Coming together is a beginning; keeping

Hiring a freelance editor is a good investment, especially for those who self-publish. An unbiased, professional assessment can make your manuscript shine. But, before you plunk down a lot of money, make sure your investment will pay off by taking the time to choose the right editor for you.

My last post How to Find a Freelance Editor explained the types of editing and suggested some sources to find one. (Here is one more source that bears mentioning and was not included in the original post: The Christian Pen)

After you gather several names as possible candidates, prepare yourself for the process. Take some time to clarify your project. Know exactly what you are writing. Determine the qualities you are seeking in an editorial partner. Before you make the first phone call or email, you should be ready to communicate these facts to any prospective editor:

Your subject matter.

A brief description including the genre, word count, and even potential audience.

Your budget.

Desired start and completion date.

Preferred manual style, if any.

Type of editing.

Once you are ready, it is time to engage your potential editors and begin the process of selection. The initial contact may be a phone call, email, or even snail mail. During this process, let me introduce what I call the “Five C’s” to finding an editor.file0001154350520

#1 Compatibility. The fundamental qualifications of an editor should fit your needs. Do they edit in your genre? Are they proficient in the type of editing that you need? What is your first impression of the person? Does their personality seem to be a good fit for you? First impressions are telling and allow you to sift out any candidates that feel wrong. Editor A may work well for a friend, but editor B may be more suitable to you personality. It’s OK to check people off of the list because they “feel”  wrong.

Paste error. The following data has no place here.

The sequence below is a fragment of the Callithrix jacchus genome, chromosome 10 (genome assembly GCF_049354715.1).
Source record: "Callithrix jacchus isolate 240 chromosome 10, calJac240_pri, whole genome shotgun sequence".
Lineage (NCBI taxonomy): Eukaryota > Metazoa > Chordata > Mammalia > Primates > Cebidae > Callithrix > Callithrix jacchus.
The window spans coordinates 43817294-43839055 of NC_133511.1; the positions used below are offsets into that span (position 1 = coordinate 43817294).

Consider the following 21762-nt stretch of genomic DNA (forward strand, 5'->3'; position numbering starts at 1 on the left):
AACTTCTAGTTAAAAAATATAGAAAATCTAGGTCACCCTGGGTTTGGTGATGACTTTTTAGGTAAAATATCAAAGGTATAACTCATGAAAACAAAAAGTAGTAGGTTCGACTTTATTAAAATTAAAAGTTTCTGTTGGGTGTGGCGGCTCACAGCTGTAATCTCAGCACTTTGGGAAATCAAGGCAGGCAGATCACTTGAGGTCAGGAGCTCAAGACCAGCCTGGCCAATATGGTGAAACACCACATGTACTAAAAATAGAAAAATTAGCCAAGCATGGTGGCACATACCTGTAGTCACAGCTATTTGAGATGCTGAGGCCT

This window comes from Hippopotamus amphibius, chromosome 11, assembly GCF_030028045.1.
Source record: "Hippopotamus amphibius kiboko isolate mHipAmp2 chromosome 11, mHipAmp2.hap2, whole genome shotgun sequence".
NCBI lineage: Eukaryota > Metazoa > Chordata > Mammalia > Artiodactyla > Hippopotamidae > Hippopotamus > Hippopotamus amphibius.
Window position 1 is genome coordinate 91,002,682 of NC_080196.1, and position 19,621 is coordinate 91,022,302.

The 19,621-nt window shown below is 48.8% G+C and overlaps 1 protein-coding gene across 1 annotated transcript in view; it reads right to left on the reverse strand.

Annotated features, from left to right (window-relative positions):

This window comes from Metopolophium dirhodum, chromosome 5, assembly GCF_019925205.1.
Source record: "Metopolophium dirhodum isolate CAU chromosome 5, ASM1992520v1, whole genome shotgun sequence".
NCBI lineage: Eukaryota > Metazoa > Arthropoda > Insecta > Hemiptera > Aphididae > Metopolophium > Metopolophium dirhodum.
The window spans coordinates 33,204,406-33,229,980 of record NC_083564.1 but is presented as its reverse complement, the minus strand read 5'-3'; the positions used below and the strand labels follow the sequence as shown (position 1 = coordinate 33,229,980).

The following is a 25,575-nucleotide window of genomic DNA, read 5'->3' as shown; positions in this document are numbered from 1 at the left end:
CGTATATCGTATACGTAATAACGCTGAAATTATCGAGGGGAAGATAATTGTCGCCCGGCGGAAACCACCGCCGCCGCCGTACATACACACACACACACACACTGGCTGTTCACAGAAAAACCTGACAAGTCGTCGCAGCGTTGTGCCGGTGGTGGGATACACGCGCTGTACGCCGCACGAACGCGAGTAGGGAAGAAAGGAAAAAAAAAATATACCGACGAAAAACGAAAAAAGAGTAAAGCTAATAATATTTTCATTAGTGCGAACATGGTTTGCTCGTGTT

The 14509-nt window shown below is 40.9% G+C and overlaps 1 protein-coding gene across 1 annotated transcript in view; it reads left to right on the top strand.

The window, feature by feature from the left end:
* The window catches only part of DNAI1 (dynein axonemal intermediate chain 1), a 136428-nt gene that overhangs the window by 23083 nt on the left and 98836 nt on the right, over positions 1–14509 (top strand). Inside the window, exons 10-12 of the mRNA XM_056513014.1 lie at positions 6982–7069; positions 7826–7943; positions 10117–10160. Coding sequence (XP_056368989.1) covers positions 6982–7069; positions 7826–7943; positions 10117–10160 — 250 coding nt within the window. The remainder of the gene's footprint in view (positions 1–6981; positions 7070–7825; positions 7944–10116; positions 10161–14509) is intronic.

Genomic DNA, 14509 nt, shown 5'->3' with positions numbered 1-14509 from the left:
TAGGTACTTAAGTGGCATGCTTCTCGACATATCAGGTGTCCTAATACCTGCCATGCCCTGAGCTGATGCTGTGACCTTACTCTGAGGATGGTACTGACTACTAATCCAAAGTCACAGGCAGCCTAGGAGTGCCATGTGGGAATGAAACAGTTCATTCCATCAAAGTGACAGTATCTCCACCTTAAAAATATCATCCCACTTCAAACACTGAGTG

#2 Convenience. Editors may be booked for months in advance. Can you wait? You should know your time frame, their availability, and decide if the two mesh. You may also want to ask about how they will edit—on a hard copy of your writing or an electronic copy. What is your preference? How many times will they edit your material?

#3 Communication. How you communicate with your editor also plays a role in selecting the best fit for you. Will the feedback and conversation be electronic? How often will you discuss the material? Will your conversations be phone calls, SKYPE calls, or other online services? If you/the editor is unfamiliar with a certain preferred format, is there a willingness to learn and accommodate each other?

#4 Cost. Make sure you communicate your budget to the potential editor. Ask for their proposal of costs. Editors charge in several different ways—by the piece as one lump sum, by the page, and sometimes by the word. You are getting ready to invest hundreds or even thousands of dollars. Be sure to define the limits of what you are willing to pay. The Editorial Freelance Association lists their recommended rates for their members to charge.

#5 Credentials. Editors are diverse. Take a look at their website, Facebook page, LinkedIn profile, or résumé. What kind of credentials and experience do they have? Don’t be afraid to ask for a previous client’s recommendations or an example of their editing. You and the prospective editor may decide upon a trial edit, a few pages to test the waters.

The final decision is yours. Only you can determine the deal breakers. When the Five C’s seem to line up, have faith that you have made the best decision possible and move forward. Coming together is a beginning and working together brings success.

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